Warning: I will actually spoil Deemo‘s ending, since I wanted to also discuss the story of this game.
The Mobile game industry is infamous around the gaming community for rarely having good games. Most games that end up popular are just cheap cash-grabs at best or horrifying bootlegs at worst. However, this doesn’t mean the mobile industry is entirely bad. It simply follows Sturgeon’s Law: 90% of anything is crap. The other 10% is gold. Except it seems to follow 99% of anything is crap, the other 1% is gold.
I could list a few games that I feel are a lot better at being good games rather than cheap cashgrabs. Fire Emblem Heroes (which I feel does “Free to play” well), Mystic Messenger (which is actually an awesome visual novel with a unique idea), and the one I’m talking about today, Deemo.
Rhythm games is one of those genres of games that I don’t pay enough attention to. Yes, I have played the Project DIVA series, but that’s about it.
Rhythm games do a good job of hooking you in: Especially when you first suck at it. Deemo, however, instantly sucks you in with its charm and story.
Right, onto what is Deemo. Deemo is a Smule-like rhythm game, developed by Rayark Games over in Taiwan. It was released on IOS back in 2013, where it slowly grew in popularity. While it isn’t as popular as Touhou (in Japan, at least) or Pokemon, it does have a devoted playerbase.
The game became so popular, that it reached seven million downloads, and got first place in the “Music game” subsection of the Apple App Store.
And for good reason: Deemo is actually an awesome rhythm game. Now, let’s talk about what transpires in Deemo itself.
Unlike many other rhythm games, Deemo actually has a plot that isn’t easily excusable or non-existent. Deemo tells the story of, well, Deemo, a shadow-y but kindhearted creature who lives in a massive castle. He plays piano nigh-endlessly, and is quite lonely.
The first few songs are soothing, mainly featuring the piano. Of course, I kinda sucked at first, seeing as I wasn’t proficient with the gameplay at the time. Why does this game feature piano so much? …Because reasons (other than that the piano is my favorite instrument and is really pretty sounding).
After a single song, the game introduces two new characters into the fray: The Little Girl, who falls into the castle one day from a strange windowsill, sobbing. She has lost her memories. She’s actually adorable, and her attachment to Deemo is just- d’aww.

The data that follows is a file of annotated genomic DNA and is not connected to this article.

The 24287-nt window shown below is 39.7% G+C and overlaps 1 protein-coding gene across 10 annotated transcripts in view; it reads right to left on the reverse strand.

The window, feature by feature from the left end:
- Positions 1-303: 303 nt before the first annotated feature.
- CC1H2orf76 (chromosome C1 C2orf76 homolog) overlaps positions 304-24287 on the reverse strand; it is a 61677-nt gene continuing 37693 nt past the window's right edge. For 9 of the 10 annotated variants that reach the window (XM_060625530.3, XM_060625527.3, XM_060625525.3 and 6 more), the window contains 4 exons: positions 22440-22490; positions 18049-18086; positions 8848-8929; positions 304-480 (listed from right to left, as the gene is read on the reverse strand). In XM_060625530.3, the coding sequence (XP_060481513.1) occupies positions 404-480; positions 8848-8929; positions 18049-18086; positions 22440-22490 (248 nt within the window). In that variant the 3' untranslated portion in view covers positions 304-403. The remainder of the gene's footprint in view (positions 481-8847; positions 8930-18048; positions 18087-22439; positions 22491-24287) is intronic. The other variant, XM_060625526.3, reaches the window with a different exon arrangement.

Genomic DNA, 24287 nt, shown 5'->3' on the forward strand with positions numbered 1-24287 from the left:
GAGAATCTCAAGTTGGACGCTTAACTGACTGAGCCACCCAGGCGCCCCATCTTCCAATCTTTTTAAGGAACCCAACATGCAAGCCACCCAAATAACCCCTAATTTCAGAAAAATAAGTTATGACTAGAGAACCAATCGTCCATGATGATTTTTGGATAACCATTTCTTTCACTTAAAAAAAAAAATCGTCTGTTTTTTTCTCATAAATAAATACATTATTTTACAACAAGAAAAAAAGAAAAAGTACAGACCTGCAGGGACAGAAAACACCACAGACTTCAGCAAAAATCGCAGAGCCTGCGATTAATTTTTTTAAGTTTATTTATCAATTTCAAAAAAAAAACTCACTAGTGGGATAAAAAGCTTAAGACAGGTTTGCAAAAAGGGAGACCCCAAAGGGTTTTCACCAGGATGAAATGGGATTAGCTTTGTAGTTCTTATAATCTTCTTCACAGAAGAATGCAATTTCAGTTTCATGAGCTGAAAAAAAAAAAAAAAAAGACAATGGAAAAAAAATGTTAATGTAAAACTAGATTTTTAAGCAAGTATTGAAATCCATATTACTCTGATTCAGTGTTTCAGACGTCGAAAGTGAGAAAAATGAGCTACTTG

The other character is The Masked Lady. She’s probably the other most mysterious character in the story, besides Deemo. She wears an all-white robe, and at first, doesn’t even speak.
Deemo and the Little Girl soon discover that playing music in the center room of the castle makes a small tree, placed on the piano, grow. Their goal? Make the tree grow to the windowsill, so that the Little Girl can leave the place, and perhaps discover the truth of why she’s at Deemo’s castle. Playing music makes it increase ever-so-slightly, so be prepared to waste hours of your life away trying to get a decent score on that one song.
The gameplay of Deemo is fairly typical of IOS rhythm games. Notes (represented by line-like objects) fall from the top of the screen, and when they reach the white line at the bottom of the screen, you tap them. Hitting multiple notes in a row makes a combo, which increases your score, represented by a percentage meter. Golden notes sometimes appear, which means you have to slide your fingers to catch them.
Of course, it’s quite addicting. Nothing is more satisfying than getting a full combo on one song. Unless if you manage to perfect the song by having an endless “Perfect” (Charming) note streak. That’s more satisfying, but practically impossible (normally). Unless if you’re ultra-super-amazing at Rhythm Games. In that case, I congratulate you.
However, one complaint I have is regarding the music. Now, the music in this game is amazing- But it has to do with the tracklist. In-game, there are many locked tracklists that you have to get via money. Now, this isn’t a bad thing. You can still increase the tree’s height. It’s just a lot less noticeable compared to when you first complete a song. One problem is that the game’s starting soundtrack is very small. The tracklists are actually quite cheap, but this may be a problem for players who don’t like paying.
Now, you could just play the PS Vita (what’s that again?) port, Last Recital… If it was available in America. To rub salt in the wound, it has fully animated cutscenes, three other new cutscenes explaining a plot-twist near the end of the game, voice acting, and stuff that is inaccessible unless if you’ve imported the game to America.
Otherwise, the default song-list is still amazing. And as you continue on with the game, you unlock more.
Oh yeah, this game’s presentation is amazing. The art used for the castle Deemo lives in and the art for the songs is nothing short of beautiful. The songs themselves are also memorable, as per usual rhythm game.
Favorites of mine include: 9.8, Yubikiri Genman, Reverse- Parallel Universe, Saika, Run Go Run, Magnolia, Evolution Era, Sairai, Entrance, Leviathan, Suspenseful Third Day (which is one of my favorite songs in all of gaming), Legacy, Sunset, Sakura iro no Yume, Anima, Myosotis, and Altale. That’s a lot.